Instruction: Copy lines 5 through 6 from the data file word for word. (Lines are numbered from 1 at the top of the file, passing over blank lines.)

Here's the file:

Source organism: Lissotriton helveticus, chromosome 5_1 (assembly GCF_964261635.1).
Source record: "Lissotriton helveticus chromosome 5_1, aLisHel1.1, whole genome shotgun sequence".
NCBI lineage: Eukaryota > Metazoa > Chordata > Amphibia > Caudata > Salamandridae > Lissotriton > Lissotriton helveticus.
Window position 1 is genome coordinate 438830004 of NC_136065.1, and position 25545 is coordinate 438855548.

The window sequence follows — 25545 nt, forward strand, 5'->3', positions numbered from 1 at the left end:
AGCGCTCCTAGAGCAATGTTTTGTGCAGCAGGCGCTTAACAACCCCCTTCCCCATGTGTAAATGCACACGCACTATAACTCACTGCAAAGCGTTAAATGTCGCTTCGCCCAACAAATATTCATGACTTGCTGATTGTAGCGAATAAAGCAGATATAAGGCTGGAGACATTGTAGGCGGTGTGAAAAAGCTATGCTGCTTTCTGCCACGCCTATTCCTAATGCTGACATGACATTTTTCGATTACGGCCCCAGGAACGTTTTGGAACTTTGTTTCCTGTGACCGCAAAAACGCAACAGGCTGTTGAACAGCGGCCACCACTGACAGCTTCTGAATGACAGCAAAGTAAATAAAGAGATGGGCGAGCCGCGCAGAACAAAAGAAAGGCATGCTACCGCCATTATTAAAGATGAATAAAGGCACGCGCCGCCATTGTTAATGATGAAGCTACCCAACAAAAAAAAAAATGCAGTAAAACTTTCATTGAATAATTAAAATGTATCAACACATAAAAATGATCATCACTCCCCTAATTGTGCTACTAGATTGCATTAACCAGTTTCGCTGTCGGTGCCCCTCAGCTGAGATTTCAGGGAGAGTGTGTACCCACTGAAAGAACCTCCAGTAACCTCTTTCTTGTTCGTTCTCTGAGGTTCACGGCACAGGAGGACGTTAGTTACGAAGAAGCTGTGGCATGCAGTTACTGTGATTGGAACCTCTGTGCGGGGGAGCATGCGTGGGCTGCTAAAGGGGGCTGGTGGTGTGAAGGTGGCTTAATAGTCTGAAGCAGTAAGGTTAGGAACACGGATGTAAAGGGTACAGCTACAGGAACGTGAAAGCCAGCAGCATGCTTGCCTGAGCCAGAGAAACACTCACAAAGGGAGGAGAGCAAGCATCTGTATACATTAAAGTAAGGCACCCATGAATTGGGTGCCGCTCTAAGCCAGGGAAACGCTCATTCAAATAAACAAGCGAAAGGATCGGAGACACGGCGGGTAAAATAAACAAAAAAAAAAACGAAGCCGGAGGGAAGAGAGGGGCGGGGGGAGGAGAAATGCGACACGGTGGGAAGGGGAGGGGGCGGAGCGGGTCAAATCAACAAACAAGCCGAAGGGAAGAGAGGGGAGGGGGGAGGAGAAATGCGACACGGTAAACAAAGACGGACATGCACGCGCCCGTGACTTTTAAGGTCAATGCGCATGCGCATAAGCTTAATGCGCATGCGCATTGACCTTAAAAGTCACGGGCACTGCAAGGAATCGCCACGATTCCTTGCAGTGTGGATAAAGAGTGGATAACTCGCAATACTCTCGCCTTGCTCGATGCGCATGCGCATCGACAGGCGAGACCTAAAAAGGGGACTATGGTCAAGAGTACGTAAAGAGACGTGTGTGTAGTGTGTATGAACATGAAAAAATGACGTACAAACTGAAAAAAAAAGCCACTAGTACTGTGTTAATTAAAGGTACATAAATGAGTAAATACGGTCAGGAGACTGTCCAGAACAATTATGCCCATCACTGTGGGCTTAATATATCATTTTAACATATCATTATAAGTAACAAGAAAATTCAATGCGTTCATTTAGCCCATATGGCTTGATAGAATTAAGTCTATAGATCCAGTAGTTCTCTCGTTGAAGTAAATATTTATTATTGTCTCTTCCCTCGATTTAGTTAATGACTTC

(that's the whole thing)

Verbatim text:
The window sequence follows — 25545 nt, forward strand, 5'->3', positions numbered from 1 at the left end:
AGCGCTCCTAGAGCAATGTTTTGTGCAGCAGGCGCTTAACAACCCCCTTCCCCATGTGTAAATGCACACGCACTATAACTCACTGCAAAGCGTTAAATGTCGCTTCGCCCAACAAATATTCATGACTTGCTGATTGTAGCGAATAAAGCAGATATAAGGCTGGAGACATTGTAGGCGGTGTGAAAAAGCTATGCTGCTTTCTGCCACGCCTATTCCTAATGCTGACATGACATTTTTCGATTACGGCCCCAGGAACGTTTTGGAACTTTGTTTCCTGTGACCGCAAAAACGCAACAGGCTGTTGAACAGCGGCCACCACTGACAGCTTCTGAATGACAGCAAAGTAAATAAAGAGATGGGCGAGCCGCGCAGAACAAAAGAAAGGCATGCTACCGCCATTATTAAAGATGAATAAAGGCACGCGCCGCCATTGTTAATGATGAAGCTACCCAACAAAAAAAAAAATGCAGTAAAACTTTCATTGAATAATTAAAATGTATCAACACATAAAAATGATCATCACTCCCCTAATTGTGCTACTAGATTGCATTAACCAGTTTCGCTGTCGGTGCCCCTCAGCTGAGATTTCAGGGAGAGTGTGTACCCACTGAAAGAACCTCCAGTAACCTCTTTCTTGTTCGTTCTCTGAGGTTCACGGCACAGGAGGACGTTAGTTACGAAGAAGCTGTGGCATGCAGTTACTGTGATTGGAACCTCTGTGCGGGGGAGCATGCGTGGGCTGCTAAAGGGGGCTGGTGGTGTGAAGGTGGCTTAATAGTCTGAAGCAGTAAGGTTAGGAACACGGATGTAAAGGGTACAGCTACAGGAACGTGAAAGCCAGCAGCATGCTTGCCTGAGCCAGAGAAACACTCACAAAGGGAGGAGAGCAAGCATCTGTATACATTAAAGTAAGGCACCCATGAATTGGGTGCCGCTCTAAGCCAGGGAAACGCTCATTCAAATAAACAAGCGAAAGGATCGGAGACACGGCGGGTAAAATAAACAAAAAAAAAAACGAAGCCGGAGGGAAGAGAGGGGCGGGGGGAGGAGAAATGCGACACGGTGGGAAGGGGAGGGGGCGGAGCGGGTCAAATCAACAAACAAGCCGAAGGGAAGAGAGGGGAGGGGGGAGGAGAAATGCGACACGGTAAACAAAGACGGACATGCACGCGCCCGTGACTTTTAAGGTCAATGCGCATGCGCATAAGCTTAATGCGCATGCGCATTGACCTTAAAAGTCACGGGCACTGCAAGGAATCGCCACGATTCCTTGCAGTGTGGATAAAGAGTGGATAACTCGCAATACTCTCGCCTTGCTCGATGCGCATGCGCATCGACAGGCGAGACCTAAAAAGGGGACTATGGTCAAGAGTACGTAAAGAGACGTGTGTGTAGTGTGTATGAACATGAAAAAATGACGTACAAACTGAAAAAAAAAGCCACTAGTACTGTGTTAATTAAAGGTACATAAATGAGTAAATACGGTCAGGAGACTGTCCAGAACAATTATGCCCATCACTGTGGGCTTAATATATCATTTTAACATATCATTATAAGTAACAAGAAAATTCAATGCGTTCATTTAGCCCATATGGCTTGATAGAATTAAGTCTATAGATCCAGTAGTTCTCTCGTTGAAGTAAATATTTATTATTGTCTCTTCCCTCGATTTAGTTAATGACTTC